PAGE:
US20160077576A1 - Technologies for collaborative hardware and software scenario-based power management - Google Patents

Technologies for collaborative hardware and software scenario-based power management Download PDF

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US20160077576A1
US20160077576A1 US14/488,805 US201414488805A US2016077576A1 US 20160077576 A1 US20160077576 A1 US 20160077576A1 US 201414488805 A US201414488805 A US 201414488805A US 2016077576 A1 US2016077576 A1 US 2016077576A1
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power
computing device
processor
management policy
power management
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Abhinav R. Karhu
Guarav Khanna
Russell J. Fenger
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Intel Corp
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Intel Corp
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    • GPHYSICS
    • G06COMPUTING; CALCULATING; COUNTING
    • G06FELECTRIC DIGITAL DATA PROCESSING
    • G06F1/00Details not covered by groups G06F3/00 – G06F13/00 and G06F21/00
    • G06F1/26Power supply means, e.g. regulation thereof
    • G06F1/32Means for saving power
    • G06F1/3203Power management, i.e. event-based initiation of power-saving mode
    • G06F1/3234Power saving characterised by the action undertaken
    • G06F1/3246Power saving characterised by the action undertaken by software initiated power-off
    • GPHYSICS
    • G06COMPUTING; CALCULATING; COUNTING
    • G06FELECTRIC DIGITAL DATA PROCESSING
    • G06F1/00Details not covered by groups G06F3/00 – G06F13/00 and G06F21/00
    • G06F1/26Power supply means, e.g. regulation thereof
    • G06F1/32Means for saving power
    • G06F1/3203Power management, i.e. event-based initiation of power-saving mode
    • G06F1/3206Monitoring of events, devices or parameters that trigger a change in power modality
    • GPHYSICS
    • G06COMPUTING; CALCULATING; COUNTING
    • G06FELECTRIC DIGITAL DATA PROCESSING
    • G06F1/00Details not covered by groups G06F3/00 – G06F13/00 and G06F21/00
    • G06F1/26Power supply means, e.g. regulation thereof
    • G06F1/32Means for saving power
    • G06F1/3203Power management, i.e. event-based initiation of power-saving mode
    • G06F1/3234Power saving characterised by the action undertaken
    • GPHYSICS
    • G06COMPUTING; CALCULATING; COUNTING
    • G06FELECTRIC DIGITAL DATA PROCESSING
    • G06F1/00Details not covered by groups G06F3/00 – G06F13/00 and G06F21/00
    • G06F1/26Power supply means, e.g. regulation thereof
    • G06F1/32Means for saving power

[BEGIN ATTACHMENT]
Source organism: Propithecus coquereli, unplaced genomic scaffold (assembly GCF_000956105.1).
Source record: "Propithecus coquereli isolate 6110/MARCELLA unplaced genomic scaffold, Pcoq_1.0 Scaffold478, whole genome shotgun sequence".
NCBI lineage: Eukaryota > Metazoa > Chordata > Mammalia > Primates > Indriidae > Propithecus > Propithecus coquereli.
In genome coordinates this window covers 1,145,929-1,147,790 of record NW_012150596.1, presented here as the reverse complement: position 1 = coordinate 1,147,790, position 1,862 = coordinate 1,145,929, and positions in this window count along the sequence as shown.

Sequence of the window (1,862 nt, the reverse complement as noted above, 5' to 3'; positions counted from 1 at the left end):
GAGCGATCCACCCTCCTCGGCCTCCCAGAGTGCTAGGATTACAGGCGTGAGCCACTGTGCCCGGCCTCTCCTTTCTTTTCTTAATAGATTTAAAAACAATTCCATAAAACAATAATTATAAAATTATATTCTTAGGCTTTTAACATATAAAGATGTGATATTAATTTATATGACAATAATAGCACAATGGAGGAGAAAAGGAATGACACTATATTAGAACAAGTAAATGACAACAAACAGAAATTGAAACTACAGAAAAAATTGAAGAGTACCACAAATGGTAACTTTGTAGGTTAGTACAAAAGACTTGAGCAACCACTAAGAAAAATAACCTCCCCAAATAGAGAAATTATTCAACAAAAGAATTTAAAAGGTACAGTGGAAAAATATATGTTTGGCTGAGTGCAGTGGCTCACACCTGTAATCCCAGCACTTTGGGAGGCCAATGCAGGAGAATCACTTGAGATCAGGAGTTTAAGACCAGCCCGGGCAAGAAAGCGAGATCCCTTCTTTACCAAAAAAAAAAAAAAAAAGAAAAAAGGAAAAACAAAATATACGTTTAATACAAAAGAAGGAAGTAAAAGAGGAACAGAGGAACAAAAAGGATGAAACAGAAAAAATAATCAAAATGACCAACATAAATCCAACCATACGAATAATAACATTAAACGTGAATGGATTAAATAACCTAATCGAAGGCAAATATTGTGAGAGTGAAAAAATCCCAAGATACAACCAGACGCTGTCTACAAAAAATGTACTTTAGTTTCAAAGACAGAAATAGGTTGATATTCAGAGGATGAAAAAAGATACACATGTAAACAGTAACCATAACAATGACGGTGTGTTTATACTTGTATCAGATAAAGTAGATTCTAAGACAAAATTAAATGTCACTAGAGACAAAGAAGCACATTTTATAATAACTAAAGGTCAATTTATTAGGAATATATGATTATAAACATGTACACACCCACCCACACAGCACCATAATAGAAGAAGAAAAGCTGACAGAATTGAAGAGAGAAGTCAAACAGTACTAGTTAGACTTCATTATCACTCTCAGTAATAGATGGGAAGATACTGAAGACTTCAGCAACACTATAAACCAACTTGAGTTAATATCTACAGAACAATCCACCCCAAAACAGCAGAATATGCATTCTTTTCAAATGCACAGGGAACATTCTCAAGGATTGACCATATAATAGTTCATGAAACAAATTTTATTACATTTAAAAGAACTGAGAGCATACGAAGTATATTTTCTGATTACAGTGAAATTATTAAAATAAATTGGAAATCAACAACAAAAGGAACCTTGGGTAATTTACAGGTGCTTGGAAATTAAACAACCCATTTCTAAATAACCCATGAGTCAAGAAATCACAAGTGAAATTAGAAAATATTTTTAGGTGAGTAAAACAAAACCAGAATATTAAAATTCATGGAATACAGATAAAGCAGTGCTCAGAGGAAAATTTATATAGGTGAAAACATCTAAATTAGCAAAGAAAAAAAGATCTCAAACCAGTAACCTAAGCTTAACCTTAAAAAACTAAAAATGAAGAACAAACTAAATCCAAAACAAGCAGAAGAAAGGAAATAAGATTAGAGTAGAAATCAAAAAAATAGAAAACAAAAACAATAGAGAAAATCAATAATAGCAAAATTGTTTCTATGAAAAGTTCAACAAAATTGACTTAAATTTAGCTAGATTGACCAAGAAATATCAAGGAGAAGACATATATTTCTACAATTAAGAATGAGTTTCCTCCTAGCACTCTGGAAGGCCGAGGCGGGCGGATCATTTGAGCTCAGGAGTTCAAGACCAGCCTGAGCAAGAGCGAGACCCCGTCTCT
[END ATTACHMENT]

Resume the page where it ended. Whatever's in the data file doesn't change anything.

• G06F1/3203Power management, i.e. event-based initiation of power-saving mode
    • G06F1/3234Power saving characterised by the action undertaken
    • G06F1/324Power saving characterised by the action undertaken by lowering clock frequency
    • GPHYSICS
    • G06COMPUTING; CALCULATING; COUNTING
    • G06FELECTRIC DIGITAL DATA PROCESSING
    • G06F1/00Details not covered by groups G06F3/00 – G06F13/00 and G06F21/00
    • G06F1/26Power supply means, e.g. regulation thereof
    • G06F1/32Means for saving power
    • G06F1/3203Power management, i.e. event-based initiation of power-saving mode
    • G06F1/3234Power saving characterised by the action undertaken
    • G06F1/3293Power saving characterised by the action undertaken by switching to a less power-consuming processor, e.g. sub-CPU
    • GPHYSICS
    • G06COMPUTING; CALCULATING; COUNTING
    • G06FELECTRIC DIGITAL DATA PROCESSING
    • G06F1/00Details not covered by groups G06F3/00 – G06F13/00 and G06F21/00
    • G06F1/26Power supply means, e.g. regulation thereof
    • G06F1/32Means for saving power
    • G06F1/3203Power management, i.e. event-based initiation of power-saving mode
    • G06F1/3234Power saving characterised by the action undertaken
    • G06F1/3296Power saving characterised by the action undertaken by lowering the supply or operating voltage
    • YGENERAL TAGGING OF NEW TECHNOLOGICAL DEVELOPMENTS; GENERAL TAGGING OF CROSS-SECTIONAL TECHNOLOGIES SPANNING OVER SEVERAL SECTIONS OF THE IPC; TECHNICAL SUBJECTS COVERED BY FORMER USPC CROSS-REFERENCE ART COLLECTIONS [XRACs] AND DIGESTS
    • Y02TECHNOLOGIES OR APPLICATIONS FOR MITIGATION OR ADAPTATION AGAINST CLIMATE CHANGE
    • Y02DCLIMATE CHANGE MITIGATION TECHNOLOGIES IN INFORMATION AND COMMUNICATION TECHNOLOGIES [ICT], I.E. INFORMATION AND COMMUNICATION TECHNOLOGIES AIMING AT THE REDUCTION OF THIR OWN ENERGY USE
    • Y02D10/00Energy efficient computing
    • Y02D10/10Reducing energy consumption at the single machine level, e.g. processors, personal computers, peripherals or power supply
    • Y02D10/12Reducing energy consumption at the single machine level, e.g. processors, personal computers, peripherals or power supply acting upon the main processing unit
    • Y02D10/126Frequency modification